Sanctuary – The Year the Sun Died

Sanctuary - The Year the Sun Died

If I had to make a list of my favorite 20 heavy metal records of all time, there is a very good chance that Sanctuary‘s 1990 album Into the Mirror Black would grace this list. It is one of those rare albums where absolutely everything clicks – a dark, futuristic gem of American power metal that is just as inspiring and enthralling today as it was almost 25 years ago.

And when the band reunited in 2010 and announced that they were working on a new album, of course, I was excited.

While the optimist in me wanted this new album to be a modern day companion to Into the Mirror Black, and evolution of that sound and atmosphere, the realist in me knew that expecting such an outcome would be unreasonable.

And while The Year the Sun Died does not exactly pick up where Into the Mirror Black left off, it certainly has enough elements of the old Sanctuary sound to please old fans.

As most anyone reading this review knows, Sanctuary morphed into a band called Nevermore in the early 1990s. Led by Sanctuary alumni, singer Warrel Dane and bassist Jim Sheppard, the core lineup of Nevermore was cemented with the addition of drummer Van Williams, and guitar hero Jeff Loomis, who actually joined Sanctuary right before the band’s initial demise.

Sanctuary

With their first four releases, Nevermore created some of the most innovative and genre-bending metal music of the decade. Switching their focus from creating foreboding, sonic experiments to highlighting the seven string guitar wizardry of Loomis, Nevermore morphed into a groovier and more straightforward band during the 2000s, achieving unheralded success for a band so heavily steeped in the underground melodic metal scene and tradition of the prior two decades.

On first listen, it would seem that fans of later-day Nevermore would have more to like about the new Sanctuary album than people expecting a return to the band’s original sound. Recapturing a sound forged well over two decades ago is certainly no easy task. Reunions of 80s metal bands are a dime a dozen these days, but most are never able to catch lightning in a bottle for the second time when releasing new material.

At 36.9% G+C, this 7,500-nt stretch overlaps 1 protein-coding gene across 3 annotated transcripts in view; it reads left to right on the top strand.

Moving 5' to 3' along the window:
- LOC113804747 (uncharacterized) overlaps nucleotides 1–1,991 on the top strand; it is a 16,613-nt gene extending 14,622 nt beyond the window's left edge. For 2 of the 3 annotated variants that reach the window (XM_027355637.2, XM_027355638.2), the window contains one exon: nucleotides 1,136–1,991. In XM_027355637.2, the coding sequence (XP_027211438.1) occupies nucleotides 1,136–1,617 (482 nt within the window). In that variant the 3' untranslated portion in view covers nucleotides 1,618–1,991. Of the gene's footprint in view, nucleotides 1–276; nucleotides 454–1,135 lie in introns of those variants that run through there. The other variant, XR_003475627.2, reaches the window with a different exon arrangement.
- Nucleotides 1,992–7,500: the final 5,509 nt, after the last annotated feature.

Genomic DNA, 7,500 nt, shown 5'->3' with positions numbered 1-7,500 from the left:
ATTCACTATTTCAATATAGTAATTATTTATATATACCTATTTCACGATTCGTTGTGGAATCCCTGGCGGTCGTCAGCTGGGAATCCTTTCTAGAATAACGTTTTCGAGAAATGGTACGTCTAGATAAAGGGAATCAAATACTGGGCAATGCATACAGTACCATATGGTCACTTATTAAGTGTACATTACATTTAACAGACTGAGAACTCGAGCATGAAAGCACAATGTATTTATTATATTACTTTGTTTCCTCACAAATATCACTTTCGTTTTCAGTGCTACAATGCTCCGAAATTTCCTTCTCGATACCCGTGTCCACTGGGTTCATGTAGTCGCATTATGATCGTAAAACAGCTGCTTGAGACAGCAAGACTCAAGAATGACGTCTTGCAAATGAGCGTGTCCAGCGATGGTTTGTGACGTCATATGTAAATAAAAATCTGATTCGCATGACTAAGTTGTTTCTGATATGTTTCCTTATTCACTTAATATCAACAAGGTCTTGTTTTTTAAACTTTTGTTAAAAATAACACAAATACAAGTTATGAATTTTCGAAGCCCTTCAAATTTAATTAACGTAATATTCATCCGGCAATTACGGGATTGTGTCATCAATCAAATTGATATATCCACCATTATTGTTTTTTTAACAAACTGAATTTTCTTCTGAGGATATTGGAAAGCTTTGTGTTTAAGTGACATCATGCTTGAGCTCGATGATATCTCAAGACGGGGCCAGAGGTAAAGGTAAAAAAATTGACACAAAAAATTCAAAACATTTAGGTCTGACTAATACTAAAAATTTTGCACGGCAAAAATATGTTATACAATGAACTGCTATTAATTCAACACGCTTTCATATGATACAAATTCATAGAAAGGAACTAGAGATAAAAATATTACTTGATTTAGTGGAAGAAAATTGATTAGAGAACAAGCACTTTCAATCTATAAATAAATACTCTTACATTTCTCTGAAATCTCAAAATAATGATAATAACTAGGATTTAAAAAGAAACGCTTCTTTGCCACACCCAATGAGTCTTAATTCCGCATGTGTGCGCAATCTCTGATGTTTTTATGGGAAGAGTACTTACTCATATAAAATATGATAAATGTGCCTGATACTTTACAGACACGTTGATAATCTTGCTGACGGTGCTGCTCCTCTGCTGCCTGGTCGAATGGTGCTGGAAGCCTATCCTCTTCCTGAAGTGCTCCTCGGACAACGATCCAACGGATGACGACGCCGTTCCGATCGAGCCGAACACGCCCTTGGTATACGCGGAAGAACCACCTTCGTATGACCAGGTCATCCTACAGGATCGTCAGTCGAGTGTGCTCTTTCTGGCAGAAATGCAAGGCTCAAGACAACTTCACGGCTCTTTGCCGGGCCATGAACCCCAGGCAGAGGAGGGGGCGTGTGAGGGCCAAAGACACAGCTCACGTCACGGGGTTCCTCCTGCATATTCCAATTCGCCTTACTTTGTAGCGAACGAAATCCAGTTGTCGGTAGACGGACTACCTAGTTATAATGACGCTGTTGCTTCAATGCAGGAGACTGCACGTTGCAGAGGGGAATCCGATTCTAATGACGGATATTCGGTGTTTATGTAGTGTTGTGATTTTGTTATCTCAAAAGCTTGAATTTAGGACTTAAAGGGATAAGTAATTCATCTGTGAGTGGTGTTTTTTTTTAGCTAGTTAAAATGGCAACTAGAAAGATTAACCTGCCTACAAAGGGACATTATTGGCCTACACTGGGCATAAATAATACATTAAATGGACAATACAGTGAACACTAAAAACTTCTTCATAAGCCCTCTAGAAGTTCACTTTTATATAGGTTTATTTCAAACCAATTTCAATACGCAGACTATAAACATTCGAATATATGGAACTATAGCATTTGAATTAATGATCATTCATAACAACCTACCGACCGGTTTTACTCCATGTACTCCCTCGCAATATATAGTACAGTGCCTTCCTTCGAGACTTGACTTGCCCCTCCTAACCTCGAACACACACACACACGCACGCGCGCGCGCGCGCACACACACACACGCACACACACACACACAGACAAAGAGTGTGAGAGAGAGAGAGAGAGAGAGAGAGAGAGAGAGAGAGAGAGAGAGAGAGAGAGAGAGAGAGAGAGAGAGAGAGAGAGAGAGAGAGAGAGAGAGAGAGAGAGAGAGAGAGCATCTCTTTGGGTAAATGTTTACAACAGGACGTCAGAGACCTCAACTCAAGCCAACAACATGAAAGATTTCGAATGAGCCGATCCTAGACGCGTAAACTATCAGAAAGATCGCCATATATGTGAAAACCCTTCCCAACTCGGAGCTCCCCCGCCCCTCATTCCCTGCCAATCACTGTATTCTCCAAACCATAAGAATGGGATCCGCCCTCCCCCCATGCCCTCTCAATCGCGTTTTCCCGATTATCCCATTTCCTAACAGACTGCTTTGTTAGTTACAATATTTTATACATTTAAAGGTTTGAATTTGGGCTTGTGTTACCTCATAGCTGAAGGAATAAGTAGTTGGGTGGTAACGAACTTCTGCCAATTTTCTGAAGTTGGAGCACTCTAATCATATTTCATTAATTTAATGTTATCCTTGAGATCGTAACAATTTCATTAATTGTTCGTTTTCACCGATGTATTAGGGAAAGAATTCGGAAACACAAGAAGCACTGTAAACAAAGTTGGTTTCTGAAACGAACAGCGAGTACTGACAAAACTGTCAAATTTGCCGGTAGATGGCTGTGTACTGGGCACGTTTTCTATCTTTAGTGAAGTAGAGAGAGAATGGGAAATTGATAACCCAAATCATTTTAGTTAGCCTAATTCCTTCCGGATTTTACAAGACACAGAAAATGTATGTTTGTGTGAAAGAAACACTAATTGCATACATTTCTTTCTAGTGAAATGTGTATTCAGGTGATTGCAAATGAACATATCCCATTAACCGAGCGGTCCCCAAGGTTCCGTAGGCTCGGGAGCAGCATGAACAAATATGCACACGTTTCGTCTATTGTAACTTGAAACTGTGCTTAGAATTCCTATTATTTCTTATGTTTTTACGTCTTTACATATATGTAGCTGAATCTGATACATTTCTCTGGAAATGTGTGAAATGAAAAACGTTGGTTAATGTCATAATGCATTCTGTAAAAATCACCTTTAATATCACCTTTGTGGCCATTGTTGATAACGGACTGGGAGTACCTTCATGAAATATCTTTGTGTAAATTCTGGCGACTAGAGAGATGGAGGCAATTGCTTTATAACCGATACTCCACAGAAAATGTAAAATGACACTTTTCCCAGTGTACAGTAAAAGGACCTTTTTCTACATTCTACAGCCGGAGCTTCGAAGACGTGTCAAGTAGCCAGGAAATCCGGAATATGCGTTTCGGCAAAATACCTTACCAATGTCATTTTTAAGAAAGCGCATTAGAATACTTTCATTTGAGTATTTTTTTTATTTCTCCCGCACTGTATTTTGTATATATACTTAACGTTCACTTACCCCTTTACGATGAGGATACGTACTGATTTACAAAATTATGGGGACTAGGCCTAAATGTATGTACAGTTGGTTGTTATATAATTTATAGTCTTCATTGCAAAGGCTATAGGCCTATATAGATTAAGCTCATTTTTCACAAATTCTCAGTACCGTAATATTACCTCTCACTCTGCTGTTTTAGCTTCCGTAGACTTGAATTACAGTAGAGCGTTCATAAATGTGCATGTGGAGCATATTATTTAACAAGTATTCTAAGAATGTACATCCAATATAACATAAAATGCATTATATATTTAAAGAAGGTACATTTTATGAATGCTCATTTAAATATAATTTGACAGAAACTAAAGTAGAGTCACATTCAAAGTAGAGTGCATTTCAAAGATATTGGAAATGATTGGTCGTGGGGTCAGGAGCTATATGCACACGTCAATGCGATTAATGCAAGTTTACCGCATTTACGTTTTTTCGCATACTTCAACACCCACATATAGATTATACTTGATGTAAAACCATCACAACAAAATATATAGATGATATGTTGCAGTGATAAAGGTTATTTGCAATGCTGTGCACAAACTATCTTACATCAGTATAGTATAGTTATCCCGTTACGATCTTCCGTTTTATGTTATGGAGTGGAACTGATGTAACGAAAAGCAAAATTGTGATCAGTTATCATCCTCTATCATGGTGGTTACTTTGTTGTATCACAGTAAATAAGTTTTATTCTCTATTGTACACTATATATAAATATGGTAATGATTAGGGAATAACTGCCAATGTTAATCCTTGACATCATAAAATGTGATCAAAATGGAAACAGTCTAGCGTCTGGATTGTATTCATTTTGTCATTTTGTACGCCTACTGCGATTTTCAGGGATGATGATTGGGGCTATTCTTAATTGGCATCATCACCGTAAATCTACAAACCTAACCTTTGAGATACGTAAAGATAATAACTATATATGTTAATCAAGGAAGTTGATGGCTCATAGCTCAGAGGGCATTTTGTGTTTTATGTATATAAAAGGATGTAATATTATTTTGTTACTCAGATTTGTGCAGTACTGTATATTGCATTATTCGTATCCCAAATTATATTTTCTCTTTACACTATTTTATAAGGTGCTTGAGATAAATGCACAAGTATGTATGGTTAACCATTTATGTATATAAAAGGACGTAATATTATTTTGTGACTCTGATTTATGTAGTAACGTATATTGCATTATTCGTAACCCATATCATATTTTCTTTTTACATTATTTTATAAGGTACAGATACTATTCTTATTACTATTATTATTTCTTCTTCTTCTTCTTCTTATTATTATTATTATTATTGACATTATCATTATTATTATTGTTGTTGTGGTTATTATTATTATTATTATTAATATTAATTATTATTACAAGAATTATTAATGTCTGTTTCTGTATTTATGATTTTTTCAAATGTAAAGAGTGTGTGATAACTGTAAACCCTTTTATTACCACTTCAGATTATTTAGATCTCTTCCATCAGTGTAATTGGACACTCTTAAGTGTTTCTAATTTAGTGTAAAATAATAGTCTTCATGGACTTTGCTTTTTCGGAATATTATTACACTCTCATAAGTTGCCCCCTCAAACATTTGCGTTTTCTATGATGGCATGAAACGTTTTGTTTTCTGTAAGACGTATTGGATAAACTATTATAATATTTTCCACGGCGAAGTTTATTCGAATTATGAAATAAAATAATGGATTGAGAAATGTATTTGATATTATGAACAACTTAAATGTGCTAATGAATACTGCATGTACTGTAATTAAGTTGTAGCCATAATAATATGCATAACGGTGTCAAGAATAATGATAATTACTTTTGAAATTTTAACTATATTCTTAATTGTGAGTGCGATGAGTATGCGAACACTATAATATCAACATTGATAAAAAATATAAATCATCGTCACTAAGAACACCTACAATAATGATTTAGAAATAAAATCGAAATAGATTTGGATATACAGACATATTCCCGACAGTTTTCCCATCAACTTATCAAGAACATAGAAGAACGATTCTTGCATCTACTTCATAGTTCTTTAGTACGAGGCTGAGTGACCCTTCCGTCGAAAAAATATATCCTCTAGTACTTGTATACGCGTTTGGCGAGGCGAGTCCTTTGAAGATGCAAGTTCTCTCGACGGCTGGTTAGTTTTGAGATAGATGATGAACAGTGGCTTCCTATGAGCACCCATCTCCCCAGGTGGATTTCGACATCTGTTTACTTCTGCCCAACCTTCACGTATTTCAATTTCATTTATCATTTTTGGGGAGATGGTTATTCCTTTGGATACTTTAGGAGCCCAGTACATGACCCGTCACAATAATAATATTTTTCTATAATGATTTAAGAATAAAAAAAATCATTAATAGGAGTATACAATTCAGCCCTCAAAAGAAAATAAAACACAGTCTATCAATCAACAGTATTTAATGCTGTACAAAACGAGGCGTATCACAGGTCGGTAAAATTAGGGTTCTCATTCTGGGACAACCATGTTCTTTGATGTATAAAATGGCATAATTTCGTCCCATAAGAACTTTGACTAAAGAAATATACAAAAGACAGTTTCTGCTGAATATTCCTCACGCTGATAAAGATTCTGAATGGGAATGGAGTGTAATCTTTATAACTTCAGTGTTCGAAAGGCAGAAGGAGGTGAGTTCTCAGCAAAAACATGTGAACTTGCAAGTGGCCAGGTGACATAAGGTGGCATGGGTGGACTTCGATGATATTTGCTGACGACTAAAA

Satan, with their 2013 release Life Sentence (having released their previous album in 1987), is a rare example of a band that was able to do so successfully.

But Sanctuary can’t be compared with such a band, whose members were – for the most part – on hiatus as long as the band was inactive. Sanctuary‘s core members continued as Nevermore and spent almost two decades actively forging a new sound that had come to define them, so reverting back to the Sanctuary mold without including a generous amount of Nevermore would be all but impossible to do.

If someone wanted to define The Year the Sun Died in one sentence, one could lazily say that it sounds like a mixture of Nevermore‘s self-titled debut (which most fans view as the “real” third Sanctuary album), and singer Dane‘s 2008 solo album Praises to the War Machine.

The album is certainly more straight-forward than Nevermore‘s music, with the signature riffing style of Sanctuary guitarist Lenny Rutledge still intact, albeit in an updated form.

Tracks like the opener Arise and Purify and Frozen hark back to the thrashy melodicism of classic Sanctuary cuts like Taste Revenge and One More Murder. The one obvious characteristic of old that is missing is the higher pitched screeching of a young Dane, who prefers to stay in the baritone range that eventually became his signature style with Nevermore. When he does throw in a Rob Halford-esque squeal on the new album, it’s usually doubled with a deeper vocal line to maintain continuity.

Despite not employing his higher range as much as Sanctuary purists might have wanted him to, Dane is in fine form and gives a great performance. While his lyrical themes on The Year the Sun Died might sound like fairly uninspired rehashes of songs from his deep repertoire, his voice and presence behind the microphone are still a force to be reckoned with in today’s world of melodic metal vocalists.

Sanctuary of 2014 shine brightest on songs like Question Existence Fading and Let the Serpent Follow Me, both dark, mid-paced, riff-heavy tracks with Dane showcasing his angrier side in the verses and pinning down robust, catchy choruses to seal the deal.

The slower tracks sprinkled into the album also work well for the most part, particularly the almost gothic Exitium (Anthem of the Living) and the title track, which might not be as epochal of a closer as Communion was on Into the Mirror Black, but still manages to end the album on a striking note.

As the story goes, Sanctuary disbanded because of record label pressures to shift the band’s style into the more grungy sound that was all the rage in their native Seattle in the early 90s. The Dying Age sounds like it could have been a demo track from 1992 that was an attempt to capture that alternative sound, and really stands out as a definite low-light of the album, almost sounding like a bonus track from fellow Seattle natives Queensryche‘s equally poor attempt at alternative rock, 1997′s Hear in the Now Frontier.

Is it the second coming of Into the Mirror Black? No.

Is it on par with Sanctuary and Nevermore‘s best work? No.

Could The Year the Sun Died have been a lot worse? Absolutely.

Tracklist:

01. Arise And Purify
02. Let The Serpent Follow Me
03. Exitium (Anthem Of The Living)
04. Question Existence Fading
05. I Am Low
06. Frozen
07. One Final Day (Sworn To Believe)
08. The World Is Wired
09. The Dying Age
10. Ad Vitam Aeternam
11. The Year The Sun Died

Line-up:

Warrel Dane - vocals
Lenny Rutledge - guitar
Brad Hull - guitars
Jim Sheppard - bass
Dave Budbill - drums

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